Serfdom, Slavery, and the Caste System
In my history class, we recently mentioned the differences between serfdom and slavery. Serfdom is defined as “the socio-economic status of unfree peasants under feudalism, and specifically relates to Manorialism. It was a condition of bondage or modified slavery which developed primarily during the High Middle Ages in Europe. Serfdom was the enforced labor of serfs on the fields of landowners, in return for protection and the right to work on their leased fields.” An interesting point is made here; serfs were given the right to work [on their leased fields]. Basically, serfs “owned” the land that they worked on; African slaves could not own property, in fact, they were considered property. Serfdom is distinguished from slavery mainly by the rights held by serfs, which were recognized by the upper-classmen. Serfs could usually pass the right to work their land on to a son. Slaves, on the other hand, essentially had no rights at all. In American colonies race and religion played an important role in the creation of slavery.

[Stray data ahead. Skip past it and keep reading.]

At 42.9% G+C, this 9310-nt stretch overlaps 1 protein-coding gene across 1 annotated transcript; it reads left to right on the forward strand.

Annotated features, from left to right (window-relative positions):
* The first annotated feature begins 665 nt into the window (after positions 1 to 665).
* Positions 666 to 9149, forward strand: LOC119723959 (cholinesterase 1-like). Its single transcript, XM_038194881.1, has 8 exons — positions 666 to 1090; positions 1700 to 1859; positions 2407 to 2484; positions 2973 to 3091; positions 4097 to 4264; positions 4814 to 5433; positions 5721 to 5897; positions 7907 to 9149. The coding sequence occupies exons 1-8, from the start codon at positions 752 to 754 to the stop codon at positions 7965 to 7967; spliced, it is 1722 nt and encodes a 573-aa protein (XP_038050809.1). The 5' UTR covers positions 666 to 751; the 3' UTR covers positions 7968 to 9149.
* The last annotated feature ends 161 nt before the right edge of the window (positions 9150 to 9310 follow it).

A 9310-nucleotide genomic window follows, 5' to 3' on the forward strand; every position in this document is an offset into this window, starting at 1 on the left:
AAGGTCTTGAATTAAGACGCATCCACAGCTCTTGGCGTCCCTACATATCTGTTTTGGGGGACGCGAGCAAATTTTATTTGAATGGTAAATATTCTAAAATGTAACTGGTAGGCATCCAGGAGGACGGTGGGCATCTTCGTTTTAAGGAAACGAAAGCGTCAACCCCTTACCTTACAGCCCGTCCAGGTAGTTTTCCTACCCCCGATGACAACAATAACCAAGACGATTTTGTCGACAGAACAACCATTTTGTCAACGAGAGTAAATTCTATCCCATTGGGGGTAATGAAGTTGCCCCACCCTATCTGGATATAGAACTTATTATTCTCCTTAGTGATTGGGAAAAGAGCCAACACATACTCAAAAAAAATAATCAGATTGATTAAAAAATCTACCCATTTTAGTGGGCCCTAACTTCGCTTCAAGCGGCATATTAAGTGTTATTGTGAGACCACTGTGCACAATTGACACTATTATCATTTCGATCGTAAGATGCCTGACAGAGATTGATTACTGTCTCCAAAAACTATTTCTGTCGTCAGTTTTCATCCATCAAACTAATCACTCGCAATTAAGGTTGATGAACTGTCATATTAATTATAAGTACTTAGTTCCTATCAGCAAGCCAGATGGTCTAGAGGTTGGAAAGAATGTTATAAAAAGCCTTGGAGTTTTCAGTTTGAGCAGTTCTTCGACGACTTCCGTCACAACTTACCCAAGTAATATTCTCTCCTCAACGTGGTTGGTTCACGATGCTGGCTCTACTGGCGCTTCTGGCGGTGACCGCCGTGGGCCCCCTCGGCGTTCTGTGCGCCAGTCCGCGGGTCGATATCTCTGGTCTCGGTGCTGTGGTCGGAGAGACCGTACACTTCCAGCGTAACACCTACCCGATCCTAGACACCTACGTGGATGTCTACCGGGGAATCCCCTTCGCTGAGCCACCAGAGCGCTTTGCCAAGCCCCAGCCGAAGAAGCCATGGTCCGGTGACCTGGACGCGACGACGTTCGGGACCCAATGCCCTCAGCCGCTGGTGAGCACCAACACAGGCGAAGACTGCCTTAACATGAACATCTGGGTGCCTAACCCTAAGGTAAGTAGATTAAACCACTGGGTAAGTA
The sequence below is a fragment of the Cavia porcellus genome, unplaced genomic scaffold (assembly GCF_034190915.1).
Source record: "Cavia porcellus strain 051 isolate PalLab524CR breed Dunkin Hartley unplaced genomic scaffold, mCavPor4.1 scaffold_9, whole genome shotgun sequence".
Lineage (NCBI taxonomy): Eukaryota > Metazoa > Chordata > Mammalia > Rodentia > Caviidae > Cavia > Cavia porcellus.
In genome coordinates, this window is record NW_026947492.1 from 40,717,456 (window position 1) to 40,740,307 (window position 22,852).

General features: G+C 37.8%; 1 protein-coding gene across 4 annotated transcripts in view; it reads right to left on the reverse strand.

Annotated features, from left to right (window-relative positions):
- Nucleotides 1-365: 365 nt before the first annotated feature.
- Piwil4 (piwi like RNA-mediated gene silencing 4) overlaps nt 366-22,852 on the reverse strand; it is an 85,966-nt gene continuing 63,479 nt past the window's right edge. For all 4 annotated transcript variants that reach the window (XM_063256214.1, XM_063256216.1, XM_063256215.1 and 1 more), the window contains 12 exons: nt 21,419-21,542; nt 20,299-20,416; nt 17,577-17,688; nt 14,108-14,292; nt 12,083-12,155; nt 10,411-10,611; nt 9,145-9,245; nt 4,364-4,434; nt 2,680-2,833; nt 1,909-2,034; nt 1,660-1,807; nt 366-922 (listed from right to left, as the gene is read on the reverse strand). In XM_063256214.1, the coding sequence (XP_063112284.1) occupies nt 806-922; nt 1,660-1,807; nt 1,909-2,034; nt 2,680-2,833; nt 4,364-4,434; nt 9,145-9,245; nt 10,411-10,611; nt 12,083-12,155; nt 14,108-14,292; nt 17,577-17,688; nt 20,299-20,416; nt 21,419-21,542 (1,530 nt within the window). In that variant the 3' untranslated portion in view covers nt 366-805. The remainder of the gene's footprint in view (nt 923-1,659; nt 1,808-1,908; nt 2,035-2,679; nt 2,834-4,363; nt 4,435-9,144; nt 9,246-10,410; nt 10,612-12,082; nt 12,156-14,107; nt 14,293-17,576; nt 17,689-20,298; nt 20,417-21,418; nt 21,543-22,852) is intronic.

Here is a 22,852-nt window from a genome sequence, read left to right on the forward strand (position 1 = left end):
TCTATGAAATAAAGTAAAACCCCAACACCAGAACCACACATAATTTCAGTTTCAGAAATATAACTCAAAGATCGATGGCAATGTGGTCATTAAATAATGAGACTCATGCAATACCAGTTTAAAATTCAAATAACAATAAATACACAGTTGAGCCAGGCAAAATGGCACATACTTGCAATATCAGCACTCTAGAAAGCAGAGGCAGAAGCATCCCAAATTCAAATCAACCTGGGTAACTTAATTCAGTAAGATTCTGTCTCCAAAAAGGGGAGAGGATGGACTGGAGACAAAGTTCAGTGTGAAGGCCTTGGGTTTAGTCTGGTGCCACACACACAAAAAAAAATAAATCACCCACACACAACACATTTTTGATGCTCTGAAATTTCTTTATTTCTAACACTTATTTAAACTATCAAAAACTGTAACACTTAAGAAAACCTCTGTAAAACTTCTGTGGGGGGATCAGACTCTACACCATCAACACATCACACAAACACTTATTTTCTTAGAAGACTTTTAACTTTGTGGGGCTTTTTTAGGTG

Many other important components additionally contributed to the evolvement of forced labor. What was the same in both forms of enforced labor, however, was the fact the both were hereditary; you were born into slavery or serfdom. While these methods of labor no longer exist today (or at least in developed nations), similar social systems exist. In India, for example, there are social classes called “castes.” Just as in slavery and serfdom, people are born into castes. Outcasts, or untouchables, are members of Hindu society thought to have been removed from the Caste System, with no hope of returning to it, due to their misdeeds in previous lives. Work that is deemed unclean for all other Hindus is reserved for these Outcasts. Once you are born into a certain caste, social mobility becomes extremely difficult, if not impossible. This just goes to show that social discrimination (probably not the best word to use here) will always exist. From a philosophical standpoint, would you agree that “social discrimination” will always exist? What do you think the philosophers we talked about this semester would believe? What about the idea of people being considered property?